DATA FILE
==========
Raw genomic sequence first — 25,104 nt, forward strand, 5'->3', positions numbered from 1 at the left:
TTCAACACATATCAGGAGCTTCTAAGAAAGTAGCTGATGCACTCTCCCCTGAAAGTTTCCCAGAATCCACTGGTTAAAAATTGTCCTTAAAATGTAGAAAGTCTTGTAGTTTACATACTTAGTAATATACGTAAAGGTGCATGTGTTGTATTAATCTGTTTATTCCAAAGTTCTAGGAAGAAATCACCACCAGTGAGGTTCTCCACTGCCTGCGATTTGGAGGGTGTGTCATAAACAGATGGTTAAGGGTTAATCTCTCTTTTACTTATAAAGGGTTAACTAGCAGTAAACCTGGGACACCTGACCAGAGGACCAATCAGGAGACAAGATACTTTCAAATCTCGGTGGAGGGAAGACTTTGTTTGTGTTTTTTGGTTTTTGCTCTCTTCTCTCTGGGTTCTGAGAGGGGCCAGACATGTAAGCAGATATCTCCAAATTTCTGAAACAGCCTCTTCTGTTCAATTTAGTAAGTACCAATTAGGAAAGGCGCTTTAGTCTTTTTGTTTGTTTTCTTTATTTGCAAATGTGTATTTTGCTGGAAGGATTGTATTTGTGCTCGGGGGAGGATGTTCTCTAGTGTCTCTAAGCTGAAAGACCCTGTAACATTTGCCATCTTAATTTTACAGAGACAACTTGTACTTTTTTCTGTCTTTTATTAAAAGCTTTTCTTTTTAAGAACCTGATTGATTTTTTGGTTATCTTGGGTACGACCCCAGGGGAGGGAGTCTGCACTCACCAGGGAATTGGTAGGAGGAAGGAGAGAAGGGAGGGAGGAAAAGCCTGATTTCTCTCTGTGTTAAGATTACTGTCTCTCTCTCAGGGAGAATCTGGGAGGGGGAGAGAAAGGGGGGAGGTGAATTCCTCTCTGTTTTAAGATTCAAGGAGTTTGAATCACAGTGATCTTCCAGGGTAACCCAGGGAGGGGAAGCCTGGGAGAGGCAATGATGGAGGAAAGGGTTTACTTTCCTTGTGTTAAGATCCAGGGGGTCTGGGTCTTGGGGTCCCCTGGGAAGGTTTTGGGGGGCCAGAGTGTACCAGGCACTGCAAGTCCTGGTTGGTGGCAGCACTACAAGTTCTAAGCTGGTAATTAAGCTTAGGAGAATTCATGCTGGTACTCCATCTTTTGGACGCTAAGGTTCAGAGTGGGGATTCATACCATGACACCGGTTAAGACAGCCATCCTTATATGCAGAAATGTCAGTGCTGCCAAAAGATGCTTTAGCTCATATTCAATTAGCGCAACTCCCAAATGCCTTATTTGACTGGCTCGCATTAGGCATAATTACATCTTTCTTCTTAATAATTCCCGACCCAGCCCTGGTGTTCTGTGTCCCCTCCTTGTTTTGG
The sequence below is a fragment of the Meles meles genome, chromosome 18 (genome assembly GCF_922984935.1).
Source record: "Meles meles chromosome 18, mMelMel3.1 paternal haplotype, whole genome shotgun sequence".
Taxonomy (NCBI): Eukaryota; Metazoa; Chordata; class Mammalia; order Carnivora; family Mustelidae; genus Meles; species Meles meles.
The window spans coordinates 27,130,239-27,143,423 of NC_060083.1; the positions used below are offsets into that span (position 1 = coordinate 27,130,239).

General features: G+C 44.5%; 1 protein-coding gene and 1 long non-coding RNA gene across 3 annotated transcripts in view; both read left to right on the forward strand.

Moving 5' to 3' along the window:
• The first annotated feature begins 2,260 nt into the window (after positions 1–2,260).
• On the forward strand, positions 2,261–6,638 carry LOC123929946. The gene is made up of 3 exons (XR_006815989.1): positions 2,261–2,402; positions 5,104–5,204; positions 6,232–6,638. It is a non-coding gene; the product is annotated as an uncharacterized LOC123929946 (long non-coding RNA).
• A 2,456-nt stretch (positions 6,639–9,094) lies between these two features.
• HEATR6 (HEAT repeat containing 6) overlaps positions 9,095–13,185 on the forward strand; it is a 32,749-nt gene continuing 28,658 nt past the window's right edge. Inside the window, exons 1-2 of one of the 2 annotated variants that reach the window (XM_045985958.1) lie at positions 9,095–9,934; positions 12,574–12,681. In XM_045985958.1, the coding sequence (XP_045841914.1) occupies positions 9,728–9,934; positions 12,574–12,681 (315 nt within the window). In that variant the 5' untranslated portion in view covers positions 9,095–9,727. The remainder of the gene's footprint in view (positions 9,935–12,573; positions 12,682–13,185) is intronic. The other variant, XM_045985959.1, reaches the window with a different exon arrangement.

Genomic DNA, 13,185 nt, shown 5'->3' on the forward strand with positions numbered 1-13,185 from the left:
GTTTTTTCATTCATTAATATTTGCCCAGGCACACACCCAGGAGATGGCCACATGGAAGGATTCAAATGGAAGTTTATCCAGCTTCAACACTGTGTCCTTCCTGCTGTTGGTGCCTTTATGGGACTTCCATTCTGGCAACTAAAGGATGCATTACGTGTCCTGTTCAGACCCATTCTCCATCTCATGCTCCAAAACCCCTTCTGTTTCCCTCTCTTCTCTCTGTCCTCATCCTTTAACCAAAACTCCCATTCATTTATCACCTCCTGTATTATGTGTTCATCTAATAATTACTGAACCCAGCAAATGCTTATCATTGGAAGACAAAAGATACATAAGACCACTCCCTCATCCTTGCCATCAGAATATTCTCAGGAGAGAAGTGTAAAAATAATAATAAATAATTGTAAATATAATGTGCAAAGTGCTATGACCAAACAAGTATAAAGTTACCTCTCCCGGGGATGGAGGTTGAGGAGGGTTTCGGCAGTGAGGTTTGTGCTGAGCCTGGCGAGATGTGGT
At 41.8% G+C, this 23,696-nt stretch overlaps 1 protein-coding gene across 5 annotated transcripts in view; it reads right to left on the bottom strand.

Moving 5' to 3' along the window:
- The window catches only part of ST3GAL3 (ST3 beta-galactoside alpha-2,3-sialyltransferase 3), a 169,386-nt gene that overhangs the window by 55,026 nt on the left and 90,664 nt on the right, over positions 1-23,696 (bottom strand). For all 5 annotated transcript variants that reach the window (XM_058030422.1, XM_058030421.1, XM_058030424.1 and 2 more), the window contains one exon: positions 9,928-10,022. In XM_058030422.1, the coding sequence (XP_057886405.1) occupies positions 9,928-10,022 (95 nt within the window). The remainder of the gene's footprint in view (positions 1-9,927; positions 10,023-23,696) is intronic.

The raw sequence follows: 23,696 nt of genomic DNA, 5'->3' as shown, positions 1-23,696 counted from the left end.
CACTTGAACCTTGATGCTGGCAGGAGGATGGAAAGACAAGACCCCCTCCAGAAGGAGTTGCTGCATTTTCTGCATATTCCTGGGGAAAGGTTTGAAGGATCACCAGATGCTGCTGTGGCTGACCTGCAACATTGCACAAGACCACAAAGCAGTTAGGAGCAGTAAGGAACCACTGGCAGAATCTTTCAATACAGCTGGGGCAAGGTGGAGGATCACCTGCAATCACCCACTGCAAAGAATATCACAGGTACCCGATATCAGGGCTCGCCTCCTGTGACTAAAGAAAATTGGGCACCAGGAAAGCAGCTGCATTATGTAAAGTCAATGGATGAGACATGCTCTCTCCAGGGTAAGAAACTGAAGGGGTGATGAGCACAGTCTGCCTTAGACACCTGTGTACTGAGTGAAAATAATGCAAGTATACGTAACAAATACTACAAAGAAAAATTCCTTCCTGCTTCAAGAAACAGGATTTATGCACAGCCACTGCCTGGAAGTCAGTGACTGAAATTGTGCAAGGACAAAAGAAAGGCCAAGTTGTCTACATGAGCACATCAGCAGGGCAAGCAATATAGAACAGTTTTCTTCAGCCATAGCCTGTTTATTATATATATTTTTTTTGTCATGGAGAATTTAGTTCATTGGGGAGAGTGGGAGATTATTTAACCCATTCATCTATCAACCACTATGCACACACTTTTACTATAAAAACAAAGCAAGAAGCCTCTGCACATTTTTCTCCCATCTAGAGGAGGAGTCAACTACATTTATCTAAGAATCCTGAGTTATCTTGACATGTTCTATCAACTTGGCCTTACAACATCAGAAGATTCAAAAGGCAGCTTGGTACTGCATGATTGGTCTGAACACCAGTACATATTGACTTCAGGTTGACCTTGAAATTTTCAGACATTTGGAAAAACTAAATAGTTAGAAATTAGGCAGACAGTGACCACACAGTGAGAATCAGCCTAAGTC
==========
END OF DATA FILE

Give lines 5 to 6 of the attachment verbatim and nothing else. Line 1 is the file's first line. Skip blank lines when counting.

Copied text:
Taxonomy (NCBI): Eukaryota; Metazoa; Chordata; class Mammalia; order Carnivora; family Mustelidae; genus Meles; species Meles meles.
The window spans coordinates 27,130,239-27,143,423 of NC_060083.1; the positions used below are offsets into that span (position 1 = coordinate 27,130,239).